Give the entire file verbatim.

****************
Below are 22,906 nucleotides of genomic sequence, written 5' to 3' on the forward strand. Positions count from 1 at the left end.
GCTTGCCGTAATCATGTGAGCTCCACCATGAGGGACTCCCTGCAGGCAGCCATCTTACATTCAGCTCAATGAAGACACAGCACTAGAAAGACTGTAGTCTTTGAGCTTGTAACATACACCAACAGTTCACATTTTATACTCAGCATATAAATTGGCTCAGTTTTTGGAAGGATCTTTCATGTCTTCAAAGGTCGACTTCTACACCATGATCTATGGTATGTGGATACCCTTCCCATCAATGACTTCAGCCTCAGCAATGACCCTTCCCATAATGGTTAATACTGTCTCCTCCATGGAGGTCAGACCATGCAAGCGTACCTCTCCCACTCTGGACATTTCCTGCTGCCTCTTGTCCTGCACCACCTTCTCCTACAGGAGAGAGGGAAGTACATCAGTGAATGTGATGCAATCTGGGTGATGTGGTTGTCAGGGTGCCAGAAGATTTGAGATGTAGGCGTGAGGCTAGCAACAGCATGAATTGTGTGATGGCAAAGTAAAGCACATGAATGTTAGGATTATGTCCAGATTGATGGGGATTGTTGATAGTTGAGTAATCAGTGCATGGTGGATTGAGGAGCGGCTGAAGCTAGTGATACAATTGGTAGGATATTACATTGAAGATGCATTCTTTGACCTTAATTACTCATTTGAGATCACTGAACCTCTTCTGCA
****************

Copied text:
Below are 22,906 nucleotides of genomic sequence, written 5' to 3' on the forward strand. Positions count from 1 at the left end.
GCTTGCCGTAATCATGTGAGCTCCACCATGAGGGACTCCCTGCAGGCAGCCATCTTACATTCAGCTCAATGAAGACACAGCACTAGAAAGACTGTAGTCTTTGAGCTTGTAACATACACCAACAGTTCACATTTTATACTCAGCATATAAATTGGCTCAGTTTTTGGAAGGATCTTTCATGTCTTCAAAGGTCGACTTCTACACCATGATCTATGGTATGTGGATACCCTTCCCATCAATGACTTCAGCCTCAGCAATGACCCTTCCCATAATGGTTAATACTGTCTCCTCCATGGAGGTCAGACCATGCAAGCGTACCTCTCCCACTCTGGACATTTCCTGCTGCCTCTTGTCCTGCACCACCTTCTCCTACAGGAGAGAGGGAAGTACATCAGTGAATGTGATGCAATCTGGGTGATGTGGTTGTCAGGGTGCCAGAAGATTTGAGATGTAGGCGTGAGGCTAGCAACAGCATGAATTGTGTGATGGCAAAGTAAAGCACATGAATGTTAGGATTATGTCCAGATTGATGGGGATTGTTGATAGTTGAGTAATCAGTGCATGGTGGATTGAGGAGCGGCTGAAGCTAGTGATACAATTGGTAGGATATTACATTGAAGATGCATTCTTTGACCTTAATTACTCATTTGAGATCACTGAACCTCTTCTGCA